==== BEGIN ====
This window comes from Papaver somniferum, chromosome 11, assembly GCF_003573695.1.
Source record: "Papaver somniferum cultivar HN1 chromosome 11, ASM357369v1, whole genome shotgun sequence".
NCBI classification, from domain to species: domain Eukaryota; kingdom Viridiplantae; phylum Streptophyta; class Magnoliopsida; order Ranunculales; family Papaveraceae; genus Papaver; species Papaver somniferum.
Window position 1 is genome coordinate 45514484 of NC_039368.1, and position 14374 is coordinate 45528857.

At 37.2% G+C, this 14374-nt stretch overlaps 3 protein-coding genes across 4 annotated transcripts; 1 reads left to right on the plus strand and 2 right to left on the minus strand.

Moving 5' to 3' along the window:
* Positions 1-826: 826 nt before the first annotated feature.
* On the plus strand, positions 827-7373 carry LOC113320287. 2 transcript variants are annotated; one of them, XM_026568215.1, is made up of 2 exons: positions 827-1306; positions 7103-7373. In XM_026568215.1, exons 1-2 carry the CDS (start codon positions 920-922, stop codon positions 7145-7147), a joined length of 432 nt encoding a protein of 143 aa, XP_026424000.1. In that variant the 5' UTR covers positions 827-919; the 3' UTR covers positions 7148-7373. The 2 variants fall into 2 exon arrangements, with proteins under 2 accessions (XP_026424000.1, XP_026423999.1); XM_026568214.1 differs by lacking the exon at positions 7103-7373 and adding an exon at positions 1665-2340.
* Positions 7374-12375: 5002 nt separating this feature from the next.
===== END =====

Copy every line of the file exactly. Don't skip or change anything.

This window comes from Papaver somniferum, chromosome 11, assembly GCF_003573695.1.
Source record: "Papaver somniferum cultivar HN1 chromosome 11, ASM357369v1, whole genome shotgun sequence".
NCBI classification, from domain to species: domain Eukaryota; kingdom Viridiplantae; phylum Streptophyta; class Magnoliopsida; order Ranunculales; family Papaveraceae; genus Papaver; species Papaver somniferum.
Window position 1 is genome coordinate 45514484 of NC_039368.1, and position 14374 is coordinate 45528857.

At 37.2% G+C, this 14374-nt stretch overlaps 3 protein-coding genes across 4 annotated transcripts; 1 reads left to right on the plus strand and 2 right to left on the minus strand.

Moving 5' to 3' along the window:
* Positions 1-826: 826 nt before the first annotated feature.
* On the plus strand, positions 827-7373 carry LOC113320287. 2 transcript variants are annotated; one of them, XM_026568215.1, is made up of 2 exons: positions 827-1306; positions 7103-7373. In XM_026568215.1, exons 1-2 carry the CDS (start codon positions 920-922, stop codon positions 7145-7147), a joined length of 432 nt encoding a protein of 143 aa, XP_026424000.1. In that variant the 5' UTR covers positions 827-919; the 3' UTR covers positions 7148-7373. The 2 variants fall into 2 exon arrangements, with proteins under 2 accessions (XP_026424000.1, XP_026423999.1); XM_026568214.1 differs by lacking the exon at positions 7103-7373 and adding an exon at positions 1665-2340.
* Positions 7374-12375: 5002 nt separating this feature from the next.